}

  /////////////////////////  Sensor 1 - Direction ////////////////////////////////////////
  if (sensorValue1 >= averageSensor1) {
    //Left
    sensorValue1 = sensorValue1 - averageSensor1;
    message1 = "LFT";
  }

  else if (sensorValue1 < averageSensor1) {
    //Right
    sensorValue1 = -(sensorValue1 - averageSensor1);
    message1 = "RTV";
  }
}

void mapValues() {
  int mappingSegments = 30;
  sensorValue0 = map(sensorValue0, 0, averageSensor0, 0,  mappingSegments);
  sensorValue1 = map(sensorValue1, 0, averageSensor1, 0,  mappingSegments);
}

void messageStructure() {
  ////////////// sensor value 0 /////////////////////////
  if (sensorValue0 >= 0 && sensorValue0 <= 9) {
    sensorWert0 = ",00";
  }
  else if (sensorValue0 >= 10 && sensorValue0 <= 99) {
    sensorWert0 = ",0";
  }
  else {
    sensorWert0 = (",");
  }

  ////////////// sensor value 1 /////////////////////////
  if (sensorValue1 >= 0 && sensorValue1 <= 9) {
    sensorWert1 = ",00";
  }
  else if (sensorValue1 >= 10 && sensorValue1 <= 99) {
    sensorWert1 = ",0";
  }
  else {
    sensorWert1 = (",");
  }
}

void detectJoystickChanges() {

  buttonValue = !digitalRead(buttonPin);
  if (oldSensorValue0 != sensorValue0) {
    // For a weird reason String message, doesnt get printed with Attiny 
    btSerial.print(message0);
    btSerial.print(sensorWert0);
    btSerial.println(sensorValue0);

    //The string addition, doesnt work with Attiny
    //btSerial.println(str0);
    //btSerial.println(message0 + sensorWert0 + sensorValue0);

    oldSensorValue0 = sensorValue0;
  }

  else if    (oldSensorValue1 != sensorValue1) {
    // For a weird reason String message, doesnt get printed with Attiny 
    btSerial.print(message1);
    btSerial.print(sensorWert1);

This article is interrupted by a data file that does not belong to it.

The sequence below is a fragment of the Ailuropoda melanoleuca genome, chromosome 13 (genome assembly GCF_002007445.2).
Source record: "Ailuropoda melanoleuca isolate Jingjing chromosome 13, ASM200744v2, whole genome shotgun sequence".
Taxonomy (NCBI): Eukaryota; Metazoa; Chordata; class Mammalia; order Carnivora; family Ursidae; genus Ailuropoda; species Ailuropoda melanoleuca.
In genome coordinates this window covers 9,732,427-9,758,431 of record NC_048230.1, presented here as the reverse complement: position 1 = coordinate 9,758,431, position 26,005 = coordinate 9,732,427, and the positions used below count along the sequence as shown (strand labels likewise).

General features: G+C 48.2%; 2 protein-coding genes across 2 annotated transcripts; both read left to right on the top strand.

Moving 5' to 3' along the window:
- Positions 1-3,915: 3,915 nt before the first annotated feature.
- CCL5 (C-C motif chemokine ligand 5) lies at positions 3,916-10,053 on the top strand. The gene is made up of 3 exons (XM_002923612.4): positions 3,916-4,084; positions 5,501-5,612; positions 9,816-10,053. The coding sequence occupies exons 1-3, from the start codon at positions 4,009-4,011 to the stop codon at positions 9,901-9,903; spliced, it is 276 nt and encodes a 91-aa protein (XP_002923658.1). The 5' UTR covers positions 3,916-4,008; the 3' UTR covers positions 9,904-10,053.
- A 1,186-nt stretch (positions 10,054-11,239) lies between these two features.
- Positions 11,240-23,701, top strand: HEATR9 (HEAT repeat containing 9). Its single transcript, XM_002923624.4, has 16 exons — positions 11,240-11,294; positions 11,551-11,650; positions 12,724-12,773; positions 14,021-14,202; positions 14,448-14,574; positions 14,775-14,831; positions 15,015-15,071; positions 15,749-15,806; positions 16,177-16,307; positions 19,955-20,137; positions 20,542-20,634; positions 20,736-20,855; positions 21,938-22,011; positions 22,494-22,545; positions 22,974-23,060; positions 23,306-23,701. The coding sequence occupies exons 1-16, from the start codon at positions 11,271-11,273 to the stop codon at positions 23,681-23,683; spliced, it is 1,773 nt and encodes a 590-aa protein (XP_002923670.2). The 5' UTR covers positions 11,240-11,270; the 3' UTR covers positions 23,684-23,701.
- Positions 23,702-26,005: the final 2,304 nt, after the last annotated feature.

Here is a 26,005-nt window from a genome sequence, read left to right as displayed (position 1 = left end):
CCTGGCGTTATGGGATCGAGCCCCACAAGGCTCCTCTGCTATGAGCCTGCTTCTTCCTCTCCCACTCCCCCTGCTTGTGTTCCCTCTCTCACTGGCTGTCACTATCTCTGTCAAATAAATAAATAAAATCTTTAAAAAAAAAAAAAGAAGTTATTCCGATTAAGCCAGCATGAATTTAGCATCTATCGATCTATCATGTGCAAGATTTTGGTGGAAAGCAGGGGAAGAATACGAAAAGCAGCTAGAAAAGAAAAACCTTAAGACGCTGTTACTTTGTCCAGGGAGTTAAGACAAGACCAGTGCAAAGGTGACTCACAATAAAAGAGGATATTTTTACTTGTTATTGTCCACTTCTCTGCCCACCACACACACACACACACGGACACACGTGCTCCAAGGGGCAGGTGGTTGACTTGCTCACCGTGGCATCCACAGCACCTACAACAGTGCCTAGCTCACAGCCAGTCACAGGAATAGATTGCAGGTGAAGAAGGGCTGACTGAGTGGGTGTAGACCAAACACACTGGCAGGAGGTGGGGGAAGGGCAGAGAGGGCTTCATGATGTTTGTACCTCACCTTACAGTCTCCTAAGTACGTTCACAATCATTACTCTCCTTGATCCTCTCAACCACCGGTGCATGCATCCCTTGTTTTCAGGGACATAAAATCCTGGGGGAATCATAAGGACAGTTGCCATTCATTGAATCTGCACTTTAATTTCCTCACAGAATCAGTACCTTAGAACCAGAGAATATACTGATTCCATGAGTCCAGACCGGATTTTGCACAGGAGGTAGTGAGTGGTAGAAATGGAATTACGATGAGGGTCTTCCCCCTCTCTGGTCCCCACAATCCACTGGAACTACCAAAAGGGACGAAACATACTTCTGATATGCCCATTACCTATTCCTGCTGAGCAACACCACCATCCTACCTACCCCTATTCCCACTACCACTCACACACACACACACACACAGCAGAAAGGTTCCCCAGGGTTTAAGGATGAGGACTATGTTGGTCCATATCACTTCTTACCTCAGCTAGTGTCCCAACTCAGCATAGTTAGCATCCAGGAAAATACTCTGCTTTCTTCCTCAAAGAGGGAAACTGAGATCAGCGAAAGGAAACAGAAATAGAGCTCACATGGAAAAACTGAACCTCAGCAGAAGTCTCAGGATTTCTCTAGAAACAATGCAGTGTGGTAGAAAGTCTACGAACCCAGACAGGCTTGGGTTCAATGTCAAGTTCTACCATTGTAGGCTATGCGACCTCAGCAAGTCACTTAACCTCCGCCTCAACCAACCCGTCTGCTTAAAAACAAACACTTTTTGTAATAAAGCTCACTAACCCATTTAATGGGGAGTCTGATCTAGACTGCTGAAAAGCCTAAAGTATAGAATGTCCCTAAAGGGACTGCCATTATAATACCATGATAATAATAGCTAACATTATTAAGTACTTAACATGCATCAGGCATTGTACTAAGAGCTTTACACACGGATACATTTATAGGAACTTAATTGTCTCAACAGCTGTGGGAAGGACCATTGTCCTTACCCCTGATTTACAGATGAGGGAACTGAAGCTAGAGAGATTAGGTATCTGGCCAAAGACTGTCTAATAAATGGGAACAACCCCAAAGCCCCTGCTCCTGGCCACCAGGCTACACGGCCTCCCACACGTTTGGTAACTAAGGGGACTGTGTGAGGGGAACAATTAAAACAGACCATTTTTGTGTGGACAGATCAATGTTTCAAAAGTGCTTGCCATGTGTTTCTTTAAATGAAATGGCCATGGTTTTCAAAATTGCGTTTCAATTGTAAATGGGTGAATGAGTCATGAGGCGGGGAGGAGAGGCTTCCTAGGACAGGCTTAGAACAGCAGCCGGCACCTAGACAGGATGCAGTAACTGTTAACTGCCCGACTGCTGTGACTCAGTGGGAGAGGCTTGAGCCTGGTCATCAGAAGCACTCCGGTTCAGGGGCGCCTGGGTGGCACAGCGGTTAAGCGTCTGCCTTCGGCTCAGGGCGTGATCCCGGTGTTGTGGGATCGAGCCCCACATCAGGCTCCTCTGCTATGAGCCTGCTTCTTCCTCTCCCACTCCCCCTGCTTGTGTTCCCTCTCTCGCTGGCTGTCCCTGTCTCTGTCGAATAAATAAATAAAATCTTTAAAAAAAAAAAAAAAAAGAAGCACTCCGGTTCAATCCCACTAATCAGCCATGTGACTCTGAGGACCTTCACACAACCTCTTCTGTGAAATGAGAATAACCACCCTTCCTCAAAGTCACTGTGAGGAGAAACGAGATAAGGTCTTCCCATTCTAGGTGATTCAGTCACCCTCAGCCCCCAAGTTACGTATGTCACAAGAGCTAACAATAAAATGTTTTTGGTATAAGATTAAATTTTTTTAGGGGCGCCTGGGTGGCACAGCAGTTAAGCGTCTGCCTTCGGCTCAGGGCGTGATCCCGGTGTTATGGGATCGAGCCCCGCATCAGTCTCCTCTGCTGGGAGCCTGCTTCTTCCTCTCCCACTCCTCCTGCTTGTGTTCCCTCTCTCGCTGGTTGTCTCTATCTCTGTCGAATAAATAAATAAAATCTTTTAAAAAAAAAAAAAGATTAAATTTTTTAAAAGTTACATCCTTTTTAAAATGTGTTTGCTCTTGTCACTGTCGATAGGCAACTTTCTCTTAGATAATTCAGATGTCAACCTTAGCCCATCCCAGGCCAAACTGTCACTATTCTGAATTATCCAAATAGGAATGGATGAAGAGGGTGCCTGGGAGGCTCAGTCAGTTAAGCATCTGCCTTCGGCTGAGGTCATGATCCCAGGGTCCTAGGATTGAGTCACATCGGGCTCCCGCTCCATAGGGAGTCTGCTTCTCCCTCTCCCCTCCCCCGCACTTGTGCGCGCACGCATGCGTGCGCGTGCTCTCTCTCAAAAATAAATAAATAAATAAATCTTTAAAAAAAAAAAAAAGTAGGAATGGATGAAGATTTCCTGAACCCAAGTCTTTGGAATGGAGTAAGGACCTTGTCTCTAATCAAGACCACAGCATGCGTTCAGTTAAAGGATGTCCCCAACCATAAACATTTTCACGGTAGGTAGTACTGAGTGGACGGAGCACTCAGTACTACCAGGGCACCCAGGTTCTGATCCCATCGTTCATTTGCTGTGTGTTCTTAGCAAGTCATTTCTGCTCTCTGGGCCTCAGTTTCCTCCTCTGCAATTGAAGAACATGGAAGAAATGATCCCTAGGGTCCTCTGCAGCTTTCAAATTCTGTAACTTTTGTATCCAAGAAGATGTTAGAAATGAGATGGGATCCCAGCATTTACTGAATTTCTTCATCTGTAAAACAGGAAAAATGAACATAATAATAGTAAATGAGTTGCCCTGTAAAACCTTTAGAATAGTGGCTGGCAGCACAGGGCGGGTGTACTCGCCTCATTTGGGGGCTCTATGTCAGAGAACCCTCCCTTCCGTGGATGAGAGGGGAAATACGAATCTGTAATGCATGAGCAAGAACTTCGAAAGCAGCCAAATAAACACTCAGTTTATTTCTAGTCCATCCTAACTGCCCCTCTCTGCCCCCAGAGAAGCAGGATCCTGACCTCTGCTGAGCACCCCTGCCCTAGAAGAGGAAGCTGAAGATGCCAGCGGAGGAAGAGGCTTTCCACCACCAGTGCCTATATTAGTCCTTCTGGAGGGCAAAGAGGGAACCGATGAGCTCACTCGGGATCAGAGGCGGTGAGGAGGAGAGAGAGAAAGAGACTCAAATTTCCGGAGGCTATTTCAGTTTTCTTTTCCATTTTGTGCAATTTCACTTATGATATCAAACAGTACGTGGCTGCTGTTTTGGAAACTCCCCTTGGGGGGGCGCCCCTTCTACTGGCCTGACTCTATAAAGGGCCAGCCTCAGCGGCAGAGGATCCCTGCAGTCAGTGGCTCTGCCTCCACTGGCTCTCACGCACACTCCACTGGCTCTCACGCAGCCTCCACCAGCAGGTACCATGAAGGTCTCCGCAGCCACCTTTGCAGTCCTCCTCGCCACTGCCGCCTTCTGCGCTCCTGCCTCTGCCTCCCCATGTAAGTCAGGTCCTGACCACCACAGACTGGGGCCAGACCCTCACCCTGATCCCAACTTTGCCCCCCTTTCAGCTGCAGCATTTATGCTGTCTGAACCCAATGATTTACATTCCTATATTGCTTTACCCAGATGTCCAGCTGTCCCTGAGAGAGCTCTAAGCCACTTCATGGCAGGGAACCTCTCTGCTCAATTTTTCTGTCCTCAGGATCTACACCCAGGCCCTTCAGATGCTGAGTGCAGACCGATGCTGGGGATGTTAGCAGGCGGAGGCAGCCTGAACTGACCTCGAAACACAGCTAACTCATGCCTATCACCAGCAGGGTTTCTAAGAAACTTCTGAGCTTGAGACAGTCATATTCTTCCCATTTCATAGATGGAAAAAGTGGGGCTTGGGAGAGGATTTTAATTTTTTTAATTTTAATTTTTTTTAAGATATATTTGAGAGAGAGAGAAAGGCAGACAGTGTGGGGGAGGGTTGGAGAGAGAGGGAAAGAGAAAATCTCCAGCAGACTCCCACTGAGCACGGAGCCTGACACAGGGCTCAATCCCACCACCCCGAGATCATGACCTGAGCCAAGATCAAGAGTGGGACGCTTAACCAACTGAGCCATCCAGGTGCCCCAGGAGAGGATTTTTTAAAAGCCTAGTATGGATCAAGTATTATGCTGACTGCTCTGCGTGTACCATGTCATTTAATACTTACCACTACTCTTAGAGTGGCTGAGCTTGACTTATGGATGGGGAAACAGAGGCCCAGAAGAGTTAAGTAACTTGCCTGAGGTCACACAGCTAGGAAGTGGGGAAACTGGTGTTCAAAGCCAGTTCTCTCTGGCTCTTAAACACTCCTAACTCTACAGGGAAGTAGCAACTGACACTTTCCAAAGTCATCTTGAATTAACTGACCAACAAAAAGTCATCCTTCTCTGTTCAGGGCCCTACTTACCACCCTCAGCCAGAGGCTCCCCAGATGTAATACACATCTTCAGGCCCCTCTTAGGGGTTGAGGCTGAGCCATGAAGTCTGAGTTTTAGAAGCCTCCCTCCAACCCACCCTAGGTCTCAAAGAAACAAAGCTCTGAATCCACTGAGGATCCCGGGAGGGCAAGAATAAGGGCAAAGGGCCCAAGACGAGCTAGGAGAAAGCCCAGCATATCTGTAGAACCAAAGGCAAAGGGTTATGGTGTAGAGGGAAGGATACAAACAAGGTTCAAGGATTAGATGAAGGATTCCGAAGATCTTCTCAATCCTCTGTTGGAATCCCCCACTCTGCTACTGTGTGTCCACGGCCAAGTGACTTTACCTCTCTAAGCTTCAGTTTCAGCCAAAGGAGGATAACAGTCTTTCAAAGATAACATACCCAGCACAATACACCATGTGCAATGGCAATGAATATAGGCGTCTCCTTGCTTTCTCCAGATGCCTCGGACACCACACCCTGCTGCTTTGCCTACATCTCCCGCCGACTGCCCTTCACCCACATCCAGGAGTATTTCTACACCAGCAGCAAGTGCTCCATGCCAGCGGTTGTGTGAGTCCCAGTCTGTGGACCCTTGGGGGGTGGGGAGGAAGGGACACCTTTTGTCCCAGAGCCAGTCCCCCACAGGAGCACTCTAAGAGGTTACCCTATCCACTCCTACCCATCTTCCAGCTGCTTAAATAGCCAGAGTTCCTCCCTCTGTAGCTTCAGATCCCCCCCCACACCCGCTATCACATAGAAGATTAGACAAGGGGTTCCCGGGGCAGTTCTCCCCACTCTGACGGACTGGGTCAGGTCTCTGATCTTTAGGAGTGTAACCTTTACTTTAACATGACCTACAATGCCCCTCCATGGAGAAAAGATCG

btSerial.println(sensorValue1);
    

    //The string addition, doesnt work with Attiny
    //btSerial.println(str1);
    //btSerial.println(message1 + sensorWert1 + sensorValue1);

    oldSensorValue1 = sensorValue1;
  }


  else if (oldButtonValue != buttonValue) {
    if (buttonValue) {
      btSerial.println("KEY,001"); //buttton pressed
    }
    else btSerial.println("KEY,000"); //buttton released
    oldButtonValue = buttonValue;
  }
}

Suspect you're running out of memory - the T85 doesn't have much, and you're using the String class, which is notorious for causing memory problems because of the dynamic memory allocation. And you're not using F() macro when you can, so you're throwing ram away storing string constants.

Use c strings and strcat(), or consecutive print statements (the latter looks like probably a better way considering what you're doing) to combine strings and use F() macro where you can.

Generally speaking, you should avoid the String class like the plague - particularly on low memory chips. It's best to not use it at all, because it leads to problems like, well, what you're experiencing. I think it's failing to allocate memory to store the combined String.

Just doing the F() macro when you're printing a static string literal would make a huge difference, and might even give you enough free memory that your use of String will work as is. You're wasting almost half your RAM storing strings whose values will never change!

DrAzzy you are a real doctor, who cured my program!! Thank you so much :-)

I was unaware of the F() macro which saved more than half of the dynamic memory of my program and now is working like a charm!

I have to admit I was always considering the program storage page and not the dynamic memory.

There two Arduino things you should avoid

  1. delay()
  2. String class

That’s like the dark side of the friendly Arduino…